Presentation on theme: "The Ins and Outs ofInternshipsThe Ins and Outs ofInternshipsThe Ins and Outs ofInternshipsThe Ins and Outs ofInternships."— Presentation transcript:
The Ins and Outs ofInternshipsThe Ins and Outs ofInternshipsThe Ins and Outs ofInternshipsThe Ins and Outs ofInternships
Considering an Internship?
An intern is… A student or a recent graduate undergoing supervised practical training. An internship is an opportunity to integrate career related experience into an undergraduate education by participating in planned, supervised work.
Internships Vary Across the University Paid or unpaid Required or optional Credit or no credit 5 hours a week to 40 hours a week: full-time or part-time Practicum-90 hours-6-8 hours per week During the Summer, Fall or Spring Semesters Off campus or on
It's hard to land a job without having done the job. –Internships are not only a crucial way to bridge that experience gap, they've become an expectation for companies. –National Association of Colleges and Employers says employers in a recent survey reported 42.1 percent of their entry-level hires from the Class of 2014 came from their own internship programs.
Each department determines and publishes eligibility for internship credit. –Criteria may include GPA, number of hours completed or class rank.
Awarded during the semester that the internship is completed. Earned in the department most clearly aligned with the experience. Get approval BEFORE you start your internship
An ACADEMIC INTERNSHIP IS... On-site learning experience Related to student’s major/interest Planned ahead of time Student receives credit Student has academic responsibilities too Student is supervised on-site & by faculty
Each department will determine the grading system used –either P/F or letter grades.
Cooperating Employer - University, industry or government, agency, business or organization that has agreed to participate in the internship program and whose participation has been agreed to by the department. Faculty Supervisor - faculty member who supervises the student’s internship experience. Such person should be knowledgeable in the area of work in which the student is gaining experience, and may or may not be the student’s advisor or departmental coordinator. Departmental Coordinator - department head or person designated by same, who coordinates activities of all internships in that academic department.
Initiate Participation - discuss their intention with your advisor at least one semester prior to the internship Prepare Resume Find Internship Complete paperwork
CheckCheck with your academic adviser VisitVisit Career Services ReadRead Your Weekly Internship Alerts from Career Connections AccessAccess websites AttendAttend job fairs ContactContact the Chamber of Commerce of the city where you would like to work. NetworkNetwork DesignDesign your own internship-find a company that interests you but that doesn't have an internship program
Each employer has its own application process –So find out that application procedure –When is the deadline? –What will the employer need from you to make your application complete? –Start early.
Procedures to get Signed-up Submit an application for internship participation to the faculty supervisor or Departmental Coordinator. Register and pay tuition and fees in the semester in which the internship is being completed. IF you will be away for fall or spring semester, notify the University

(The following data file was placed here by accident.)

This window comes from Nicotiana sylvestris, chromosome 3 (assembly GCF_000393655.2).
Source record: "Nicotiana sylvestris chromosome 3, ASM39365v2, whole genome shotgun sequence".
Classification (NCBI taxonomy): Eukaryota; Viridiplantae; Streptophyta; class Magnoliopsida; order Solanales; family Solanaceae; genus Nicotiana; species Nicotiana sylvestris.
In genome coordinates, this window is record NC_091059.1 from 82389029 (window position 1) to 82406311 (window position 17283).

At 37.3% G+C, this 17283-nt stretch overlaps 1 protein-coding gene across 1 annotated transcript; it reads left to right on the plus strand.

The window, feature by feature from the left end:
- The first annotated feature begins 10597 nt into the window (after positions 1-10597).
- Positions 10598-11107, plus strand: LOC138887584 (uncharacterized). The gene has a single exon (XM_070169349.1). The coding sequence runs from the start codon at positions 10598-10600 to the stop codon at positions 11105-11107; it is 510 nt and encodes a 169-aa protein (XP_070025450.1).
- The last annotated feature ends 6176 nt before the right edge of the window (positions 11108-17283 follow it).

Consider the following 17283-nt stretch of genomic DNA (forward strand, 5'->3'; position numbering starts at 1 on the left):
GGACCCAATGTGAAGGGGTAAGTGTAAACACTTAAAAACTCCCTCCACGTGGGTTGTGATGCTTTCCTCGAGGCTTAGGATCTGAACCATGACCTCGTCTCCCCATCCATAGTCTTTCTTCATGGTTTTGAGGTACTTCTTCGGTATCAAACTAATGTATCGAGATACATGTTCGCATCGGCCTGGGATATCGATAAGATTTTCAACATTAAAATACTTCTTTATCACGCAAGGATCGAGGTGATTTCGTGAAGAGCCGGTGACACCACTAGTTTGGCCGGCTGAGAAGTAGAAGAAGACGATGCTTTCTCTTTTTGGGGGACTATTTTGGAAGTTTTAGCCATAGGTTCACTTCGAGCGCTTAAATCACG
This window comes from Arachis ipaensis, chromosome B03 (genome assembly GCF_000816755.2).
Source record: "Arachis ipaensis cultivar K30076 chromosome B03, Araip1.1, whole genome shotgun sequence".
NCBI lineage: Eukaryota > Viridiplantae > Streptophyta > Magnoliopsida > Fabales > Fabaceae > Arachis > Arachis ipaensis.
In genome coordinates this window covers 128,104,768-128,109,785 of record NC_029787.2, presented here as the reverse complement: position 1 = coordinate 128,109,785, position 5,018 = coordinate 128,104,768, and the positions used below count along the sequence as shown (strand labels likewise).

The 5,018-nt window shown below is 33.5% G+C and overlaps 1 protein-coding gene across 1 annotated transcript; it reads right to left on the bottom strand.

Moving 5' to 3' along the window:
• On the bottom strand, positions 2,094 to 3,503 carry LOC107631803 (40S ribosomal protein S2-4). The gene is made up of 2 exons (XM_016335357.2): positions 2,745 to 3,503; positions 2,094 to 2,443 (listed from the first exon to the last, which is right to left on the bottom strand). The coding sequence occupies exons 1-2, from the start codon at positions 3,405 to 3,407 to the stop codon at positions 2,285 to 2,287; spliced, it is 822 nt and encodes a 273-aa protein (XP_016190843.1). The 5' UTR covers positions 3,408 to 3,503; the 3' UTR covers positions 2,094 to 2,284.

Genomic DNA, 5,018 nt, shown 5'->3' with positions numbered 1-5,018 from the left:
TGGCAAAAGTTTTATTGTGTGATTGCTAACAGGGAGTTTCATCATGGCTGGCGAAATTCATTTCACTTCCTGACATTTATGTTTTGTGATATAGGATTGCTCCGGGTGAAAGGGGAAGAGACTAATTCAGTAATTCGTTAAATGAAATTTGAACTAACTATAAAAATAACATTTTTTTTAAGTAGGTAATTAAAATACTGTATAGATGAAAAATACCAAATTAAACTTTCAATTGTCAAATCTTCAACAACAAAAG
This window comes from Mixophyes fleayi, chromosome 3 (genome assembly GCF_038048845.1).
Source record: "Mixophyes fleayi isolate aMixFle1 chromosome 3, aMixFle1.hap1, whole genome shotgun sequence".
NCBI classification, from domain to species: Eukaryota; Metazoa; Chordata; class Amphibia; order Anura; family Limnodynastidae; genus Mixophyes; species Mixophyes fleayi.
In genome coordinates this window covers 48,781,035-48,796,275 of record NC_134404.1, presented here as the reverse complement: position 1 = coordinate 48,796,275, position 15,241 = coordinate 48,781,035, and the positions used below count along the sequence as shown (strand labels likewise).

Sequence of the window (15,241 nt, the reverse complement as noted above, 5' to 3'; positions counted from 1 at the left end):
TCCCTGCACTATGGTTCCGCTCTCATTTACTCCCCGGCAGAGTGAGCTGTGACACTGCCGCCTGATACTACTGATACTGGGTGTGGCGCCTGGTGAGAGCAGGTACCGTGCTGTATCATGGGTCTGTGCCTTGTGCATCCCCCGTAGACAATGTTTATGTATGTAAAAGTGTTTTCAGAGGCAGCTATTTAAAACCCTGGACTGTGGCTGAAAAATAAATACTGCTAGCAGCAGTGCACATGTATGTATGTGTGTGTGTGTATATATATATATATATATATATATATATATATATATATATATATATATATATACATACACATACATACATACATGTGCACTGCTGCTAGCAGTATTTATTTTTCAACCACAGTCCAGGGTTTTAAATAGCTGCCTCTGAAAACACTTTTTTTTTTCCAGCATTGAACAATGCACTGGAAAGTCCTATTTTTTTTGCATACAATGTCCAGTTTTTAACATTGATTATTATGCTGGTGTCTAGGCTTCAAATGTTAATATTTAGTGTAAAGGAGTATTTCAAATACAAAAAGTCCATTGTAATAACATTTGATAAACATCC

During the Internship, you will typically… Submit progress reports to the faculty supervisor Submit an evaluative final report Write/present additional assignments and/or specific on- site projects Participate in seminar(s) to exchange ideas and experiences between fellow interns and faculty
The Internship is a Two-Way Assessment Street An internship is a great opportunity to get experience in your field, learn about a company, and get a better understanding of what you want to do after graduation. Throughout your internship, you’ll determine if the company is where you want to do your life's best work. An internship is a working interview. Management sees how you fit into the culture and how well you can do the job. Be cautiously aware of your actions and behavior.
It is a 2 way street Be On Time (Early!) Work Hard Ask Questions (Tap into resources on your own first) Meet Deadlines (Beat Them) Communicate Professionally Dress Professionally Show Confidence (No Arrogance) Don’t Complain Learn New Things Be Humble Be On Time (Early!) Work Hard Ask Questions (Tap into resources on your own first) Meet Deadlines (Beat Them) Communicate Professionally Dress Professionally Show Confidence (No Arrogance) Don’t Complain Learn New Things Be Humble
Look Professional, Be Professional You probably know that every place of employment has its own dress code. Typically the employer dress code expectations differ significantly from the way you dress when you go to class, or hang out with friends. Don't be afraid to ask your manager about the clothing expectations so you can dress for success on the first day. At the job: Business casual can often be misunderstood, so avoid jeans, mini-skirts, shorts, leggings, visible undergarments, or flip flops.
Practice First Day Logistics Reach out, introduce yourself and take initiative to connect with your manager to fine-tune those first day details. Questions to ask: -What time are you expected to arrive? -What will your hours be? -Where is the office located? -Where should you park? -Will you have a Mentor? -Learn what to talk about and what not to -Check your driving route -When checking in at security, who should you ask for? -Is there an on-site cafeteria, or should you plan to pack a lunch/eat out?